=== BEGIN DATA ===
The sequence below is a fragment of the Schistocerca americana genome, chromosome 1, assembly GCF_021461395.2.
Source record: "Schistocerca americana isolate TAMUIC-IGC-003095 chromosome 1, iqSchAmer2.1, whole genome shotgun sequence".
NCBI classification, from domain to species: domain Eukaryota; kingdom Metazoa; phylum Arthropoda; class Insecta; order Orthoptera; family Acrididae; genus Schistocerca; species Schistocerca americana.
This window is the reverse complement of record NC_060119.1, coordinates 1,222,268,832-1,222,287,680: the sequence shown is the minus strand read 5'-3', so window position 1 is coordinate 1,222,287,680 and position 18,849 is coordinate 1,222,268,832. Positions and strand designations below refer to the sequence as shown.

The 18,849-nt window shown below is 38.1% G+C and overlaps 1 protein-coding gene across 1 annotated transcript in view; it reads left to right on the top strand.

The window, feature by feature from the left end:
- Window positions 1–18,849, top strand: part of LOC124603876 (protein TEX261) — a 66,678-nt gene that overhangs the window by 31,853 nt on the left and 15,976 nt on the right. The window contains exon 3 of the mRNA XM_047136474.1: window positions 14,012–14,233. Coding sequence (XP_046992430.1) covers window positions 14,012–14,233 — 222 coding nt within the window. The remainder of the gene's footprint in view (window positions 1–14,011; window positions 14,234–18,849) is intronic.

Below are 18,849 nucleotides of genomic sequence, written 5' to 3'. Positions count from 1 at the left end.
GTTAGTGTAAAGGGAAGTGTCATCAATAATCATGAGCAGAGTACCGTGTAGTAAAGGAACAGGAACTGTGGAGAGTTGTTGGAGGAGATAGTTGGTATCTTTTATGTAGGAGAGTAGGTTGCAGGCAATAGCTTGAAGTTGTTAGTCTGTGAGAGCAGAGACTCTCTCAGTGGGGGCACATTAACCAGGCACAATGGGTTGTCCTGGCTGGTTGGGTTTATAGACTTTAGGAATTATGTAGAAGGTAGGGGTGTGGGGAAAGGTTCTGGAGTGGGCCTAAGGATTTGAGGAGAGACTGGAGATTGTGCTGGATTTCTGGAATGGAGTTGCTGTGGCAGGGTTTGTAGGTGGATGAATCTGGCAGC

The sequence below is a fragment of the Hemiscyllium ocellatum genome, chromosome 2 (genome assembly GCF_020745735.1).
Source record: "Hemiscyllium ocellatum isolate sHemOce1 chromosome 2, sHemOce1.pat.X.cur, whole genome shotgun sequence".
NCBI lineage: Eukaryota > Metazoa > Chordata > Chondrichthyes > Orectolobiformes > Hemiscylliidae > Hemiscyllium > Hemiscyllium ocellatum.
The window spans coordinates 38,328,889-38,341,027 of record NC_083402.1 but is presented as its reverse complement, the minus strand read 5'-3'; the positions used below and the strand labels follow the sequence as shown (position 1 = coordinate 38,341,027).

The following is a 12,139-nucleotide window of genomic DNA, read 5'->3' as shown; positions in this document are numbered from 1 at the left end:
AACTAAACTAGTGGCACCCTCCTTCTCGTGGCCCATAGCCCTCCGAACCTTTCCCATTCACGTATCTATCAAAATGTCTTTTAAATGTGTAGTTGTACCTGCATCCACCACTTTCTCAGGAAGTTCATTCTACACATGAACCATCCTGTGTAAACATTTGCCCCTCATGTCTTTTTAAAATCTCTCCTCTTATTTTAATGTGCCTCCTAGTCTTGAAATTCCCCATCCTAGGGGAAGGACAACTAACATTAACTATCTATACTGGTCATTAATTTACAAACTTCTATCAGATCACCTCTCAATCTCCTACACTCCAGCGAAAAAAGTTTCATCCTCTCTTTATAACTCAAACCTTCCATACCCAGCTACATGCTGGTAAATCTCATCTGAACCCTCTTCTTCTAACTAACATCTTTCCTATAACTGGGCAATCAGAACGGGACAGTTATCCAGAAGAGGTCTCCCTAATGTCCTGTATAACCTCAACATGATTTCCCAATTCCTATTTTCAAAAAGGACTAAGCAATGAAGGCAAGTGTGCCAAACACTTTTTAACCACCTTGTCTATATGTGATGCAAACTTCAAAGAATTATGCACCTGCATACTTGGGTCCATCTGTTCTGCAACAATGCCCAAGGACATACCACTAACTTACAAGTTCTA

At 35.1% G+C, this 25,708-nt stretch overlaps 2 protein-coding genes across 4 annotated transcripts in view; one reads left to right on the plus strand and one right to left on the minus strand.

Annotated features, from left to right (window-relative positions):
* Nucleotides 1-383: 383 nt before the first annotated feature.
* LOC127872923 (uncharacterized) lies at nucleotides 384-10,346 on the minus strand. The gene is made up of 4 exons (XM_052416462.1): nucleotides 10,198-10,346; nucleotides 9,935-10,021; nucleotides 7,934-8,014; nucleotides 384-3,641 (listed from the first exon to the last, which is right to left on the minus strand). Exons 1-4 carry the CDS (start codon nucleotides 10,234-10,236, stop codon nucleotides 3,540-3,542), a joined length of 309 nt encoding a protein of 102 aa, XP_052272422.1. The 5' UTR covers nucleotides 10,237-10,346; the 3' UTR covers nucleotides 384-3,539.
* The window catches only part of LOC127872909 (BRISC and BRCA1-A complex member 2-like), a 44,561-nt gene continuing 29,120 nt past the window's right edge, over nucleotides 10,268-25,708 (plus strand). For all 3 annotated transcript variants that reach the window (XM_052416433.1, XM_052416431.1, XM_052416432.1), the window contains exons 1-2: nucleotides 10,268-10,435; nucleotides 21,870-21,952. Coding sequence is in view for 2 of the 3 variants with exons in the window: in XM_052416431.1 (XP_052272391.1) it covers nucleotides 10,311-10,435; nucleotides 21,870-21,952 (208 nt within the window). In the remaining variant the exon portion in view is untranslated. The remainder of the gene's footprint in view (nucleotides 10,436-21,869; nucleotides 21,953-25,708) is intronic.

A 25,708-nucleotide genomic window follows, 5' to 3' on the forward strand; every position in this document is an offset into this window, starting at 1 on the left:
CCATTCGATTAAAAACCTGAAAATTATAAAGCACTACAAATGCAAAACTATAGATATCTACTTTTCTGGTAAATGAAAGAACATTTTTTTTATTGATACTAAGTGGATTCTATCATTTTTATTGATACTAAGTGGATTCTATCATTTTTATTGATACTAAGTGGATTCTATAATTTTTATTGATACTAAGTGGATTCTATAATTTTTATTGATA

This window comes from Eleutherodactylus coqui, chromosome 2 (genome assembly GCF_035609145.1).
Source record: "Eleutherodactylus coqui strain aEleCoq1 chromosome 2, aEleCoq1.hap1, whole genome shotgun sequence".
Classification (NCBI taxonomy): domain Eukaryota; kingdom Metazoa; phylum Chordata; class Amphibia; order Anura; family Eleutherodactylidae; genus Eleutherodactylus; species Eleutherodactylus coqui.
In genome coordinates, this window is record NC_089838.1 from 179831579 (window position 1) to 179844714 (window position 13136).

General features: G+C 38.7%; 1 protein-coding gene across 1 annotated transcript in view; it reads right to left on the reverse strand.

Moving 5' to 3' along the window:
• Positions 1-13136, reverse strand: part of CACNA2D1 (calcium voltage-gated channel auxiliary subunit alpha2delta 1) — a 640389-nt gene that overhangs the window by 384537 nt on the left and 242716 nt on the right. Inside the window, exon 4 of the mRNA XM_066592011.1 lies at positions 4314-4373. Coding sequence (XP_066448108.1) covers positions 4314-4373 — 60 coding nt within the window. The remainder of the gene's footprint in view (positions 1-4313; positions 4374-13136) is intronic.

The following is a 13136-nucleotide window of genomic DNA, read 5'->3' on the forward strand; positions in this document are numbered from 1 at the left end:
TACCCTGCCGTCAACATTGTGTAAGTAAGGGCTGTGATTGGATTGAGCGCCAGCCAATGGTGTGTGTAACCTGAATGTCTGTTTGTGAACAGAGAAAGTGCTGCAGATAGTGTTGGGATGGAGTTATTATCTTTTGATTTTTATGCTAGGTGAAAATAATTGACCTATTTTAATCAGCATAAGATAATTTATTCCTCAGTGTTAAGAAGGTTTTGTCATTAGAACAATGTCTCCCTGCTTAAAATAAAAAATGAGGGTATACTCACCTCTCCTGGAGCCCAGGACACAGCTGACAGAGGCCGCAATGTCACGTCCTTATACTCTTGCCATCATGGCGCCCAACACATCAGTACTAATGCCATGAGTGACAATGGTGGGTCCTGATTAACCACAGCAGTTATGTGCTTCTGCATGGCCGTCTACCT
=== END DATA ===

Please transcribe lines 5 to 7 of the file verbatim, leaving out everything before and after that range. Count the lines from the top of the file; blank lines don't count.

The 18,849-nt window shown below is 38.1% G+C and overlaps 1 protein-coding gene across 1 annotated transcript in view; it reads left to right on the top strand.

The window, feature by feature from the left end:
- Window positions 1–18,849, top strand: part of LOC124603876 (protein TEX261) — a 66,678-nt gene that overhangs the window by 31,853 nt on the left and 15,976 nt on the right. The window contains exon 3 of the mRNA XM_047136474.1: window positions 14,012–14,233. Coding sequence (XP_046992430.1) covers window positions 14,012–14,233 — 222 coding nt within the window. The remainder of the gene's footprint in view (window positions 1–14,011; window positions 14,234–18,849) is intronic.